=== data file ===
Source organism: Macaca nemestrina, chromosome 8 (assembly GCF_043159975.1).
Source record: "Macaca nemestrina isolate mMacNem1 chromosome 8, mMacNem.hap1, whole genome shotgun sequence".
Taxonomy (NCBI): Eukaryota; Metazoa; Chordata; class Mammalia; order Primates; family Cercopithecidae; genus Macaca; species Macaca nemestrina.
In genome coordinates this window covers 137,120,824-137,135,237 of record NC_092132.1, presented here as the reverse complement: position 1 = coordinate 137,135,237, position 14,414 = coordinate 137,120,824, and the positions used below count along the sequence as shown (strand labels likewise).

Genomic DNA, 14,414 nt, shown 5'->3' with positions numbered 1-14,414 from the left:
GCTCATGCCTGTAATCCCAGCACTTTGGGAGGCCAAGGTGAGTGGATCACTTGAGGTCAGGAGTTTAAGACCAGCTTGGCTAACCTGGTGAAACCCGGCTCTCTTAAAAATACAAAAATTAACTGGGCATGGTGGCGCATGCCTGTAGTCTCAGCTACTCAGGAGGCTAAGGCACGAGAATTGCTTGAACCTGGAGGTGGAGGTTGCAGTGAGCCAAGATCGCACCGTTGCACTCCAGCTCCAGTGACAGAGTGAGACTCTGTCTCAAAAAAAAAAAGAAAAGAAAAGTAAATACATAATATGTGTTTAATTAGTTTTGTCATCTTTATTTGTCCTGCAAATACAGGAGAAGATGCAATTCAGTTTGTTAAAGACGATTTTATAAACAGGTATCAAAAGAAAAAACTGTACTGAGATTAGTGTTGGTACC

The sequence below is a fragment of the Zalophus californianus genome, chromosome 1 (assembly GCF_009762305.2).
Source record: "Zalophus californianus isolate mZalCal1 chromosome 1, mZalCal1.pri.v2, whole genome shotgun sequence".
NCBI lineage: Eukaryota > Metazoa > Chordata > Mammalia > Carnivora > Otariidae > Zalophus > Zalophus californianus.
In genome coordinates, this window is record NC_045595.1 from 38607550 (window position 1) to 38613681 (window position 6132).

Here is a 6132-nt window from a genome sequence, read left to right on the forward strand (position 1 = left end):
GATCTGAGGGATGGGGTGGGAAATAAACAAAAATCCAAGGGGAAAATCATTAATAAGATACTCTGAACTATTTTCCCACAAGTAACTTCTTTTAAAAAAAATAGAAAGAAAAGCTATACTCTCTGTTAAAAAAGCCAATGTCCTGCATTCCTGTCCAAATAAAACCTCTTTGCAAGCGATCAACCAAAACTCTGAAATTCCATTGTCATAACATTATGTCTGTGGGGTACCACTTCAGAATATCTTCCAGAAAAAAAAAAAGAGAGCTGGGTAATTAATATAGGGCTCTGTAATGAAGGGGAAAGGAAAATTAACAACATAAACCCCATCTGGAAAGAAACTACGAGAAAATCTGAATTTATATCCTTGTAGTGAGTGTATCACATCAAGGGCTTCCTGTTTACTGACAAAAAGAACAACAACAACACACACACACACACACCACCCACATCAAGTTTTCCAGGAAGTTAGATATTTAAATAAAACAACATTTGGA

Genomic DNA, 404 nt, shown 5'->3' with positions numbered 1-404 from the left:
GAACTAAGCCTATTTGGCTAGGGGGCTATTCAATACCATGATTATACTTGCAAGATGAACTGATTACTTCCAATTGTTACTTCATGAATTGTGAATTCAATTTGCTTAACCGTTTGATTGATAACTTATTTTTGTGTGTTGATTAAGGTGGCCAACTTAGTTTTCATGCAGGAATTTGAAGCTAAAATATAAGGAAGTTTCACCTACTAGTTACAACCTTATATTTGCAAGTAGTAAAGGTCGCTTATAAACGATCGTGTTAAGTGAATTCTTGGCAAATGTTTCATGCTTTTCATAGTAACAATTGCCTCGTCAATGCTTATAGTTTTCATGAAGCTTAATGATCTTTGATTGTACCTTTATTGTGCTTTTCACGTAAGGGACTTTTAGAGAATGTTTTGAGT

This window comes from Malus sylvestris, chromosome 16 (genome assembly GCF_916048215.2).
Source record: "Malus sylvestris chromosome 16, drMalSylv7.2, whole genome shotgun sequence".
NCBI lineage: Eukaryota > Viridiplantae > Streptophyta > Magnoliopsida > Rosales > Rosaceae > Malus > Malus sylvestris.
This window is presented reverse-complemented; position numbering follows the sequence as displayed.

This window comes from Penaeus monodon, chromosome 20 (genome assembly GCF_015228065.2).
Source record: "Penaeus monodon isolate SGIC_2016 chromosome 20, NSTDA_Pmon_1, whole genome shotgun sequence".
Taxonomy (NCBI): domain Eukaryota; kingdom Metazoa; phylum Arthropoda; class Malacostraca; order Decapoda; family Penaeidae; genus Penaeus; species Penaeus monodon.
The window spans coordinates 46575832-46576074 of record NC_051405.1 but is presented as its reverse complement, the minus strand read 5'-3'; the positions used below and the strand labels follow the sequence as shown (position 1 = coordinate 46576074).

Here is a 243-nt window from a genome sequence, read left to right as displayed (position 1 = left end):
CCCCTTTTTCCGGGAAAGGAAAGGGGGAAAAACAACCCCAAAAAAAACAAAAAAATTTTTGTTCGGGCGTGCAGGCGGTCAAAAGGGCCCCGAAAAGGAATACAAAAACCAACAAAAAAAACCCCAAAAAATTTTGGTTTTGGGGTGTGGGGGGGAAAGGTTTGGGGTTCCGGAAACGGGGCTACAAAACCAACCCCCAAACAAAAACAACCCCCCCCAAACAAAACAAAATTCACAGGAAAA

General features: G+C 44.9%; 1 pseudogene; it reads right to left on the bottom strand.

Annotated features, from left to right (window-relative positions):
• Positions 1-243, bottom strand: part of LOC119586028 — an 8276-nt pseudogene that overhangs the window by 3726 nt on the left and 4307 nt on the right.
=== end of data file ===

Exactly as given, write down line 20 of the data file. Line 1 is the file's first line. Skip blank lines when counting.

Source record: "Penaeus monodon isolate SGIC_2016 chromosome 20, NSTDA_Pmon_1, whole genome shotgun sequence".